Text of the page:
With lawyers given deadlines to file submissions, Chief Justice Roxane George has fixed January 20, 2022 to hear arguments in the case filed by three of the country’s major public service unions, challenging the Government’s COVID-19 Emergency Measures as being unconstitutional.
The Guyana Public Service Union (GPSU), the Guyana Teachers’ Union (GTU), and the Guyana Trades Union Congress (GTUC) – which represent thousands of public servants – have listed Attorney General Anil Nandlall, SC as the only respondent in the legal proceedings.
High Court Judge Fidela Corbin-Lincoln had, in September, denied a request by the Unions to bar the COVID-19 vaccination and testing policy instituted by the Government. Through Attorney-at-Law Darren Wade, the Unions were seeking several injunctive reliefs against the State; but none of them was granted.
The Unions had asked the court to grant an interim injunction preventing the State from implementing the requirement that public sector workers show proof of vaccination against COVID-19 or produce a negative PCR test result at their own expense.
The Unions also sought an interim injunction requiring the State to bear the cost of regular testing for Public Servants until the determination of the substantive matter – the application challenging the constitutionality of COVID-19 Emergency Measure published on March 16, 2020 in the Official Gazette.
The Unions contended that former President David Granger exceeded his authority when he issued those COVID-19 measures purportedly in accordance with Section 21 of the Public Health Ordinance. They contended that the former President’s act amounts to an unconstitutional delegation of his powers and an infringement of Article 111 of the Constitution of Guyana.
Ultimately, the Unions are seeking an order of certiorari quashing the COVID-19 Emergency Measures dated March 16, 2020, as it relies on an unconstitutional grant of authority to Granger, which they argued renders it invalid and void of effect.
While she said the court is empowered to grant interlocutory injunctions against the State, Justice Corbin-Lincoln held that the Unions failed to provide prima facie evidence which is required from a party seeking to restrain the enforcement of a law.
According to her, the substantive matter raises serious issues to be tried. Among them is whether Granger acted outside of the powers conferred on him under Section 21 of the Public Health Ordinance, under which he purportedly issued the measures.
She said there is the question of whether COVID-19 is a disease specified under Section 21 of the Public Health Ordinance, of which the Board of Health, and by extension Granger, using delegated powers, could exercise the powers conferred by that section.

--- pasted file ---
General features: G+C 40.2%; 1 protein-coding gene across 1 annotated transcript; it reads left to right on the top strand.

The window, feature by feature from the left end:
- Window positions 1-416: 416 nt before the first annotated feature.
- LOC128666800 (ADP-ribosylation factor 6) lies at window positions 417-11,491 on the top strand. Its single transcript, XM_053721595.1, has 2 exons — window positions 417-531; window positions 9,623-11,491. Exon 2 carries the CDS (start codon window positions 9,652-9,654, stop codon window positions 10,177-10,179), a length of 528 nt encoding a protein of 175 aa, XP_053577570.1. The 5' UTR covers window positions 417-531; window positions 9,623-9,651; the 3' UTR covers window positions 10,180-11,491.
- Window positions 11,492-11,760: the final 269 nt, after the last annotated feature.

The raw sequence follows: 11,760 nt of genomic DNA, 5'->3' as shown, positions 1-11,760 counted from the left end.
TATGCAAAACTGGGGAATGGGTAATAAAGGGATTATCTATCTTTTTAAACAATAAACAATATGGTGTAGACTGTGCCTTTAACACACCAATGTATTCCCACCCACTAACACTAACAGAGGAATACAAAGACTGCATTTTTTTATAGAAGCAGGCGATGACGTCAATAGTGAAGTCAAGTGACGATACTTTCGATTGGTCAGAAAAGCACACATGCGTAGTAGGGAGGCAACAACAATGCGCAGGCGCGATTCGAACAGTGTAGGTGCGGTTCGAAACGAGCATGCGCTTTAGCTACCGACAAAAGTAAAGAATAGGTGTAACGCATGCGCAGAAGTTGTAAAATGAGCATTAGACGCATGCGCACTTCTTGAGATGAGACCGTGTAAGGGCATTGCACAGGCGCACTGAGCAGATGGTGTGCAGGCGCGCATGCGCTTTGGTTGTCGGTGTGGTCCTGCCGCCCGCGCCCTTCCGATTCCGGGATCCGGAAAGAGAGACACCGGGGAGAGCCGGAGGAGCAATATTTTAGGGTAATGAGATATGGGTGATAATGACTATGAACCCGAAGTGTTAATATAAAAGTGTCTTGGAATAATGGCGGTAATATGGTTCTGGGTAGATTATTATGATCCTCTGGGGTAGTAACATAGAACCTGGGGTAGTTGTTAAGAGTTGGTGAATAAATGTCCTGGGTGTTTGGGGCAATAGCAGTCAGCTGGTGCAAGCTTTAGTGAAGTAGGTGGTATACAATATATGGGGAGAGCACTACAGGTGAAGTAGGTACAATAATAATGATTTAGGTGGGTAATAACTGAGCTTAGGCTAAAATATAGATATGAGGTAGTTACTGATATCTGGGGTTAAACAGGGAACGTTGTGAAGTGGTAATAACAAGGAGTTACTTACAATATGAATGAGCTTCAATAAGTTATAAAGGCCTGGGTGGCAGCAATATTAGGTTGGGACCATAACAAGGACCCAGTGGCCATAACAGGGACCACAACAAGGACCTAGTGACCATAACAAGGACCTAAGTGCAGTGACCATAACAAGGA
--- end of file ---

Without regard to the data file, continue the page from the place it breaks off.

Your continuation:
The Judge said there is also the issue of whether Granger, using that power, could further delegate it. The former Head of State, in issuing the measure, had declared that COVID-19 is an infection, and had directed the Health Minister to take all the necessary measures to control the spread of the disease.
Pursuant to the Presidential Directive, the Health Minister has issued numerous COVID-19 Emergency Measures, among them being COVID-19 Emergency Measure (No. 22) which requires persons entering a public building to show proof of vaccination or a recent negative PCR test result.
The measure specifies that a public building refers to a building to which the public has lawful access, and includes both privately and publicly-owned buildings. Justice Corbin-Lincoln reasoned that, in considering the grant of the injunctions, the court must consider all the circumstances, including the interest of the public.
“To make an interim order directing the State to pay for PCR test pending the hearing and determination of this matter will do no more than bring confusion to what the [Unions] already contend is already a confusing situation,” the Justice noted.
The High Court Judge pointed out that the world has been severely impacted by the effects of the pandemic. This, she added, has led governments throughout the world to employ various measures to contain and reduce the spread of the virus. Those measures, according to her, include mandatory lockdowns, quarantine, curfews, and mask-wearing, she further added.
She said, “The introduction of vaccines is the most recent effort to address the pandemic. The court is not deaf to the debate raging around the world [concerning] the efficacy or effectiveness of the vaccines, the legality of mandatory vaccination requirements, and whether the implementation of mandatory vaccination is a reasonable infringement on constitutional rights.”
But these matters, she said, are still to be tested in the court. Justice Corbin-Lincoln further related that reports suggest vaccine hesitancy is a live issue in Guyana for various reasons.Reminding that the Government has already implemented a vaccine and PCR test requirement for entry into public buildings, Justice Corbin-Lincoln held, “The State has a duty to take measures to [stop] the spread of the disease.”
While the Unions have given evidence of the challenges suffered as a result of the implementation of the policy, the Judge found that there was no evidence of irreparable harm being suffered to warrant the grant of the interim injunctions.
“It would not be in the stability of the public to grant an interim injunction restraining the Government from implementing any future or even the existing vaccination measures when it is yet to determine whether or not [Granger] acted ultra vires,” she added.